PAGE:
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Liberalization of electricity retailing in Europe: coming back or going forth?

  • Silvia Concettini

    (Universita degli Studi di Milano - [-], Université Paris Ouest Nanterre La Défense - [-])

  • Anna Créti

    (Department of Economics, Ecole Polytechnique - CNRS : UMR7176 - Polytechnique - X, Université Paris Dauphine - [-])

The aim of this article is to provide a mid-term evaluation of liberalization of electricity retailing in Europe taking into account some relevant analytic con- straints: di erent and often conflicting theoretical points of view, shortage of routinely collected data, problems in isolating the impact of single reforms in power sector and pervasive regulatory interventions. Theoretical approaches and empirical studies are discussed with the goal of testing the consistency of theory and practice. Our analysis suggests that direct bene ts of retail competition have been often overstated, particularly for small and residential customers. Final market has proven to be less dynamic than forecast and new entry in supply more di cult to sustain in the medium-long run. Regulatory requirements are demonstrated to be more signi cant than suggested in previous papers, due to non-negligible market imperfections. Our main conclusion is that it seems unlikely that \light-handed regulation" may fully substitute for \hard regulation" in this sector, especially for small and residential customers. Moreover, direct regulatory interventions remain essential for arranging and managing Default and Last Resort services and avoiding the risk of excluding \vulnerable customers" from trade. In the light of this limitations, further actions appear to be required to give a thorough organization to this business able to let expected outcomes of other related reforms (e.g. liberalization of generation) a stronger impact on nal customers' welfare.

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Date of creation: 09 Dec 2013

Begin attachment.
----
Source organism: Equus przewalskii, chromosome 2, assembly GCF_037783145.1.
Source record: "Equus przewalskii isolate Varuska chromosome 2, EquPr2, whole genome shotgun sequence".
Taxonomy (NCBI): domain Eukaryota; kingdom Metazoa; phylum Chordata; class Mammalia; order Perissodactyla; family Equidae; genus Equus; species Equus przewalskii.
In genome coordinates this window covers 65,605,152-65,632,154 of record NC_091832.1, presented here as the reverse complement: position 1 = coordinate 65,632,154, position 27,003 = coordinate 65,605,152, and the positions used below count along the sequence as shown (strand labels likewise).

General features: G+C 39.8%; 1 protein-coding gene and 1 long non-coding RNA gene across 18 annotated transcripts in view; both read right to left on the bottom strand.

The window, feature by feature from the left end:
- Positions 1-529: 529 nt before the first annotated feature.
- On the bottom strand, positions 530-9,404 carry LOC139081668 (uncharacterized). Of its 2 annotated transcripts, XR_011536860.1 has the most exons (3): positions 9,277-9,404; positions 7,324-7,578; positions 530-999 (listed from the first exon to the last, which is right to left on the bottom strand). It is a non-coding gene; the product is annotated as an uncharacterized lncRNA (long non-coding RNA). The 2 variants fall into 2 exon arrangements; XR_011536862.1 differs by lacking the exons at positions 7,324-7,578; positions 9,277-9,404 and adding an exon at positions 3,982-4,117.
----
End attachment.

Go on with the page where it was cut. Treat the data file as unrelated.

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Handle: RePEc:hal:wpaper:hal-00915924
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  11. Chone, Philippe & Flochel, Laurent & Perrot, Anne, 2002. "Allocating and funding universal service obligations in a competitive market," International Journal of Industrial Organization, Elsevier, vol. 20(9), pages 1247-1276, November.
  12. Pouyet, Jérôme & Sanin, Maria Eugenia & Creti, Anna, 2013. "The NOME Law: Implications for the French Electricity Market," Economics Papers from University Paris Dauphine 123456789/12068, Paris Dauphine University.
  13. Chris Wilson & Catherine Waddams Price, 2007. "Do Consumers Switch to the Best Supplier?," Working Papers 07-6, Centre for Competition Policy, University of East Anglia.
  14. Newbery, David M & Pollitt, Michael G, 1997. "The Restructuring and Privatization of Britain's CEGB--Was It Worth It?," Journal of Industrial Economics, Wiley Blackwell, vol. 45(3), pages 269-303, September.
  15. Hattori, Toru & Tsutsui, Miki, 2004. "Economic impact of regulatory reforms in the electricity supply industry: a panel data analysis for OECD countries," Energy Policy, Elsevier, vol. 32(6), pages 823-832, April.
  16. Philippe Chone & Laurent Flochel & Anne Perrot, 2000. "Allocating and Funding Universal Service Obligations in a Competitive Network Market," Econometric Society World Congress 2000 Contributed Papers 0213, Econometric Society.
  17. Monica Giulietti & Jesus Otero & Michael Waterson, 2010. "Pricing behaviour under competition in the UK electricity supply industry," Oxford Economic Papers, Oxford University Press, vol. 62(3), pages 478-503, July.
  18. Pollitt, M, 2007. "Liberalisation and Regulation in Electricity Systems: How can we get the balance right?," Cambridge Working Papers in Economics 0753, Faculty of Economics, University of Cambridge.
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  23. Klemperer, Paul, 1995. "Competition When Consumers Have Switching Costs: An Overview with Applications to Industrial Organization, Macroeconomics, and International Trade," Review of Economic Studies, Wiley Blackwell, vol. 62(4), pages 515-39, October.
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